Trillian is somewhere in between, and on this I’m willing to cut Colfer some slack. Adams expressed his own insecurity about how he wrote women—he felt he made them too idealized and not human enough. Trillian doesn’t have as strong a personality in the original stories as the other main characters, and is mostly stuck with being sensible and practical while everyone else is being over-the-top. That being said, I never warmed up to Colfer’s Trillian, who manages not to be very sensible or practical, but also not very distinctive.
Lastly we have Zaphod. I felt that Adams’ Zaphod was a more nuanced character than it might seem at first blush, who hides a mixture of brilliance and deep insecurity under a deliberately flamboyant, narcissistic persona. Colfer takes a certain liberty with Zaphod that allows him to plausibly write the character in a very different way—that is, the persona becomes the reality. This Zaphod lacks any depth at all, and is often so stupid that he’s not remotely believable, but he has his charming moments. It’s not great, but not offensively bad.
As for the remaining characters, I would say the core problem is that Colfer gives us very few characters to like. Adams had a gift for making even his bit players sympathetic, but Colfer’s characters are for the most part appalling. Much of the action takes place on a planet called Nano, and there is not a single inhabitant of that world for whom I developed even the slightest affection. It is one thing to make characters who are flawed, but Colfer’s original characters so lacking in redeeming qualities that there’s really no warming up to them.
Oddly enough, the one exception to this is a Vogon named Constant Moan, whom I quite grew to like. You would think that if you could make a Vogon sympathetic, other characters would be a piece of cake, but it turns out not to be the case here.
A meandering plot is hardly a sin in a Hitchhiker’s book, so that can be forgiven. Blatantly recycling Adams’ plot elements is not so forgivable. This is especially problematic in the first half of the book, and it doesn’t help that Colfer tries to squeeze humor out of the characters saying, “Hey, we’ve done all this before.”
In the second half of the book, the plot enters more original territory, but this doesn’t really improve matters. The bulk of the story revolves around the fate of the planet Nano, and the key problem is that I hated this planet and everyone on it. There were some set-ups that might’ve been funny, like when the administrator of the planet is conducting job interviews with various gods, but it always seemed to me like Colfer was trying too hard. The humor felt strident and forced.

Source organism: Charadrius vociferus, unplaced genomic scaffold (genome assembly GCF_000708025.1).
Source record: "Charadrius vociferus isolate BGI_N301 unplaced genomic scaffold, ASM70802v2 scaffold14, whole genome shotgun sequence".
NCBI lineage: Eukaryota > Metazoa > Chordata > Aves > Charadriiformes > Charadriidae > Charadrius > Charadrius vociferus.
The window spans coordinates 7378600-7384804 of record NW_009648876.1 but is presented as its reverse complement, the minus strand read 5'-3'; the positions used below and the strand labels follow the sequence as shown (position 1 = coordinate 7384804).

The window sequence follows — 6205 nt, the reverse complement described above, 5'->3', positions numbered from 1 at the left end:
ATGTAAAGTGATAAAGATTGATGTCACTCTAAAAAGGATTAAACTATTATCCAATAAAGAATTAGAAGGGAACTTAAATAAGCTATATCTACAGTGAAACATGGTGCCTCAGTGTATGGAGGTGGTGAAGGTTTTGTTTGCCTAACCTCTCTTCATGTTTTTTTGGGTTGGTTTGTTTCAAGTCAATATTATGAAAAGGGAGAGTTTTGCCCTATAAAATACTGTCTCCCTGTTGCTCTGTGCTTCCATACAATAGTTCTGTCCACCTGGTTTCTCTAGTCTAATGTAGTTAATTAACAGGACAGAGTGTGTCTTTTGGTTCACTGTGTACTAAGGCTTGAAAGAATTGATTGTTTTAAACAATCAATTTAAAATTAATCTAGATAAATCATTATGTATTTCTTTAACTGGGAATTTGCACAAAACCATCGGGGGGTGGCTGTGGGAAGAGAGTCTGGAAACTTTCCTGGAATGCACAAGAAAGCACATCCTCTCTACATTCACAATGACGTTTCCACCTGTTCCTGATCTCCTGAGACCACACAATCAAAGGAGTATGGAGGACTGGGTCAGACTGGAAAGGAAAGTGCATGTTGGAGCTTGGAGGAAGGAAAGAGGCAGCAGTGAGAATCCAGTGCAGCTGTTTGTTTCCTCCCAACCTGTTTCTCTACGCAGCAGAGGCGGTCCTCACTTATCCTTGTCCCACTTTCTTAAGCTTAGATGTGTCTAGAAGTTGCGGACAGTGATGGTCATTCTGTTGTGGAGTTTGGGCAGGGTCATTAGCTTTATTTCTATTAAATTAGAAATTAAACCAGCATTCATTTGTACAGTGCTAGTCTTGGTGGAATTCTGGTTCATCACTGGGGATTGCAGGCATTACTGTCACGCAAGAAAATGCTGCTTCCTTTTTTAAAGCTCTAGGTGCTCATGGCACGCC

The thing about gods factors into one last problem I’d like to bring up, which is that Colfer doesn’t have a feel for when it’s best not to explain things. Douglas Adams used the gods—the Asgardians pop up at the Restaurant at the End of the Universe or Thor appear with Trillian at a party. But he did not go into any great detail about how mythical deities fit into a science fiction universe. In an infinite universe, anything is possible, right? So a few Aesir show up, and you go with it.
Colfer makes the mistake of trying to explain how the gods fit into the big picture, and doesn’t realize that this is a writer’s tar baby. The more he attempts to make sense of it, the less sense it actually makes. He repeats this mistake throughout the book in various ways. To quote Adams, “The impossible has an integrity that the merely improbable lacks.” Adams allows his universe to be nonsensical and impossible, whereas Colfer can’t seem to resist trying to explain in some semi-rational and therefore merely improbable fashion.
And Another Thing… is a laudable effort, and it has its good moments. However, these good moments are floating in a vast sea of not-so-good moments, which rank from simply weak to “Where’s my lighter fluid and matches?” bad. I don’t consider this some kind of referendum on Colfer as a writer. Given the pockets of inspiration present here—and the sheer guts it took to take on this project at all—I am perfectly willing to believe his other books could be excellent. This time, he just bit off more than he could chew.